Last week I had the pleasure of hosting the annual Greenwich Starting Blocks Trust Dinner at the stunning new InterContinental Hotel at The 02. Greenwich Starting Blocks is a charity that financially supports talented young, Greenwich-based elite athletes to enable them to achieve their sporting dreams – and in the process bring great kudos to the Royal Borough of Greenwich.

My affinity with the Borough of Greenwich goes back a long way – I was born in Plumstead in the late 50’s and I went to school at Conway Primary in Gallosson Road (where I now have the honour of being a school governor) and then at Shooters Hill Grammar School in Red Lion Lane, Woolwich. I have very fond memories of my childhood and I was extremely fortunate to live in a road that had Plumstead Common at one end of it and Winn Common just a few minutes walk away.

My early memories of Plumstead are of a quiet, almost country town with small shops owned by people who knew the names of all their customers. It was dominated by Beasley’s Brewery which occupied most of the main part of the town and indeed several of my relatives used to work there, including an old uncle who became the night watchman and I remember popping in to see him from time to time with my Dad. I still remember the evocative sight of the magnificent dray horses leaving through the main gates in Lakedale Road. Sadly, all that’s left to mark the fact that Beasley’s Brewery was in Plumstead is the road named after it – Brewery Road. The other large employer in the town was the United Dairies depot, a place that I got to know very well as my first ever job was as a milk boy, helping yet another of my uncles on his weekend milk-round.

At that time, the main shopping area for the people of Plumstead was Woolwich, with its colourful market and shops such as Garratt’s and Cuffs in Powis Street, the places where all the school uniforms for Plumstead schoolchildren were bought and which surely were the models for the iconic 70’s sitcom ’Are you being served?’. The Royal Arsenal, with its imposing, huge wall was always a place of mystery to the locals.

On leaving school I went into banking with Midland Bank Ltd and my first ever branch was Wellington Street, Woolwich. I remember that my manager, Norman Geary used to come to work in a bowler hat and he always carried a rolled umbrella, the quintessential ‘Captain Mainwaring-type’ bank manager.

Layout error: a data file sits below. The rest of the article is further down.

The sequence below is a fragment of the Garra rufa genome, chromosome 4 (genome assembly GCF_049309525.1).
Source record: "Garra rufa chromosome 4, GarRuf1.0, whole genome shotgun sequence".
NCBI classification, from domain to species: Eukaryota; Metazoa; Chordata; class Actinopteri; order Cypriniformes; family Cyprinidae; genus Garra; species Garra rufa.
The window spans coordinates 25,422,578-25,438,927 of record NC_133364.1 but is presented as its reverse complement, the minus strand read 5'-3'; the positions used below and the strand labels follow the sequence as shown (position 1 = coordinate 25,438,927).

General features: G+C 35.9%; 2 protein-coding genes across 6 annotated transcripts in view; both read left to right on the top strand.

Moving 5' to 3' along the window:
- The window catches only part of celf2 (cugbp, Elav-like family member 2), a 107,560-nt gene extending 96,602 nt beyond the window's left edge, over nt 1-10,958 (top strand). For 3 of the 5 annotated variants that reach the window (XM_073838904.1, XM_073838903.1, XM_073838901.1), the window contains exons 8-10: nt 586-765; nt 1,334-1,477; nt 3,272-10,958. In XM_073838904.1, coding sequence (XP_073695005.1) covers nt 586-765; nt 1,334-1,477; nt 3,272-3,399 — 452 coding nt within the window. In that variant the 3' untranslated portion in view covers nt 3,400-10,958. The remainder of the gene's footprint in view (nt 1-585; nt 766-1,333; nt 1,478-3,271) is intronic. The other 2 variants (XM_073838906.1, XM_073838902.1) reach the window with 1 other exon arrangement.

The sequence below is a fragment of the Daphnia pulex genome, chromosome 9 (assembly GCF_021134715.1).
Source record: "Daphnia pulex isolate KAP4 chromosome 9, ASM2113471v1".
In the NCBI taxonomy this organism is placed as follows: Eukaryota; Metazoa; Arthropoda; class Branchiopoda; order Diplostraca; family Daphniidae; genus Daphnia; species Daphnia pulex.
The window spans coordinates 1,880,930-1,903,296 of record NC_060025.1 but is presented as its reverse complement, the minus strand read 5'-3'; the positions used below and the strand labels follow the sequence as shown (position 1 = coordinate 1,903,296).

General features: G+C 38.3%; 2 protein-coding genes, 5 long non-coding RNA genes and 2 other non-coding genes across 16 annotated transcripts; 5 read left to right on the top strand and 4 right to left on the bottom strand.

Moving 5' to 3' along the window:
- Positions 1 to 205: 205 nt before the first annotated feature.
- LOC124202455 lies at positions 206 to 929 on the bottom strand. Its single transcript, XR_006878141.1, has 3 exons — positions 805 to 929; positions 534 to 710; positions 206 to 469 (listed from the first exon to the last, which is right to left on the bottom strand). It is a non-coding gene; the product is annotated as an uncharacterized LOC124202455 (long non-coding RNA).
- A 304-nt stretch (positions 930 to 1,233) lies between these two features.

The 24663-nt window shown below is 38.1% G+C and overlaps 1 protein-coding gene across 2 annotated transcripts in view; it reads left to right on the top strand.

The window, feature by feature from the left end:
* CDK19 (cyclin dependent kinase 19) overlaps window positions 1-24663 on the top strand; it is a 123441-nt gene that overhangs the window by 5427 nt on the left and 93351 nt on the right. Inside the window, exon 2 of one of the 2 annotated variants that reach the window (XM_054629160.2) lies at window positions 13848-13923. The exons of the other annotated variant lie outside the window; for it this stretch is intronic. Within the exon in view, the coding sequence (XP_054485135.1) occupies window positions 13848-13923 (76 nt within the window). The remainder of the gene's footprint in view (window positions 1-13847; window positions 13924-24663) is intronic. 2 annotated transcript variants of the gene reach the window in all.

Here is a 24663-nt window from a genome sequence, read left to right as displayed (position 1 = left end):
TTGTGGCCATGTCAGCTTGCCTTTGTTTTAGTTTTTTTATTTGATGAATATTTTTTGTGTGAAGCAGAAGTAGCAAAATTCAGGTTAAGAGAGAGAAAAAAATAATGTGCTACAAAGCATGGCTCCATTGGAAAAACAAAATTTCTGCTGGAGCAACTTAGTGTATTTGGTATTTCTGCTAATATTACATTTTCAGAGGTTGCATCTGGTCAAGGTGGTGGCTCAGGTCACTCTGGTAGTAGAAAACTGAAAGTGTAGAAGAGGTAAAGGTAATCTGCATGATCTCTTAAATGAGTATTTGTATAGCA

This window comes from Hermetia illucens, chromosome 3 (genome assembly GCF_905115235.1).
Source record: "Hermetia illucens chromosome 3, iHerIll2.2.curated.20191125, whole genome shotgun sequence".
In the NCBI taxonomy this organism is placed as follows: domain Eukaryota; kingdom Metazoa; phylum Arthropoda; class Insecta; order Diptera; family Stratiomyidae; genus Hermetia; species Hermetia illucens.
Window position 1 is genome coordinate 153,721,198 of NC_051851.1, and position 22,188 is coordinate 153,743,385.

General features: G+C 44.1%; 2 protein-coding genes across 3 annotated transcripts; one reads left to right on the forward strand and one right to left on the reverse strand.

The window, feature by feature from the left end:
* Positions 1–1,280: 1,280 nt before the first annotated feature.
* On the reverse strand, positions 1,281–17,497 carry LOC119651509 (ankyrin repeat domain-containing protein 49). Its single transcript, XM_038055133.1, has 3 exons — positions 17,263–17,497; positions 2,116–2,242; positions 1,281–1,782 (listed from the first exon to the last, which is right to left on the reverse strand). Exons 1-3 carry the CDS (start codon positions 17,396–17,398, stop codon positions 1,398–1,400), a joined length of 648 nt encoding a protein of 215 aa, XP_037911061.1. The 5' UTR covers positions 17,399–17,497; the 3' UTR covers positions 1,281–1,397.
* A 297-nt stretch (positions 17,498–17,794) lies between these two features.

Although I enjoyed playing rugby for five years at Shooters Hill, for me, my over-riding passion was football – both playing it on Sunday mornings and of course, watching my team, Charlton Athletic at The Valley. My heroes included the likes of Eddie Firmani, Keith Peacock, Charlie Wright and of course Derek Hales. If someone had told me at the time that I would become friends with all of these icons of the Club and in the case of Hales and Peacock actually play with them for the Charlton Athletic Veterans Team, I would never have believed them.

As a supporter of Charlton I was at The Valley that fateful day when the club clumsily and insensitively informed us of its intention to move the club to Selhurst Park – it seemed like the end of the world. Ironically, just a couple of years later I found myself heading to Selhurst Park on a daily basis as the Club’s new Commercial Manager, a position I held for three years before moving to The Football League. After 9 years at The League and one season at Swindon Town, I returned to Charlton Athletic in 2000 to support Chief Executive Peter Varney. It was an amazing time for the Club as we won promotion to the Premier League and stayed there for some seven years. Sadly, two relegations in three seasons saw me leave at the end of the 2008/09 season to embark on a new career as a freelance marketing consultant.

Greenwich is still playing a big part in my life as, in my role as an Ambassador of the Charlton Athletic Community Trust (CACT), I work closely with my colleagues at the Trust on a number of projects and I am a member of the Charlton Athletic ‘Back at The Valley’ 25th Anniversary Committee chaired by Sir Stuart Etherington, which has been set up to organise a number of commemorative events to celebrate the iconic return to The Valley and also the launch of CACT in 1992.

However, as a Plumstead boy, one of the most rewarding aspects of my work is being a founding Trustee of the aforementioned Greenwich Starting Blocks charity, whichwas established in 2007 to identify and financially support talented young Greenwich-based athletes to help them to achieve their sporting dreams of representing Team GB in London 2012, when Greenwich was an Olympic Host Borough. Growing up playing football on Winn Common, using ‘jumpers for goalposts’, the Olympics was something that happened in far off lands such as Tokyo and which we watched on grainy black and white televisions. We would never have believed back then that the Olympics would one day be staged in Greenwich and Woolwich.

I had the pleasure of hosting our annual Dinner last Wednesday (4th October)  when our special guest was Baroness Tanni Grey-Thompson. As our 270 Dinner guests heard, over the past 10 years since our launch we have seen Starting Blocks-backed athletes such as Gemma Gibbons, Zoe Smith, Tosin Oke, Susie Rodgers and Daryll Nieta, winning Olympic, Paralympic, Commonwealth and World Championship medals.

My fellow Trustees and I are all excited by the potential of the next generation of Greenwich-based athletes so ‘watch this space’, there are more medals to come from our athletes with all eyes now firmly on Tokyo 2020.

It’s just occurred to me – ‘From a milk-round to the Olympics’ – now that’s what I call a title of a book!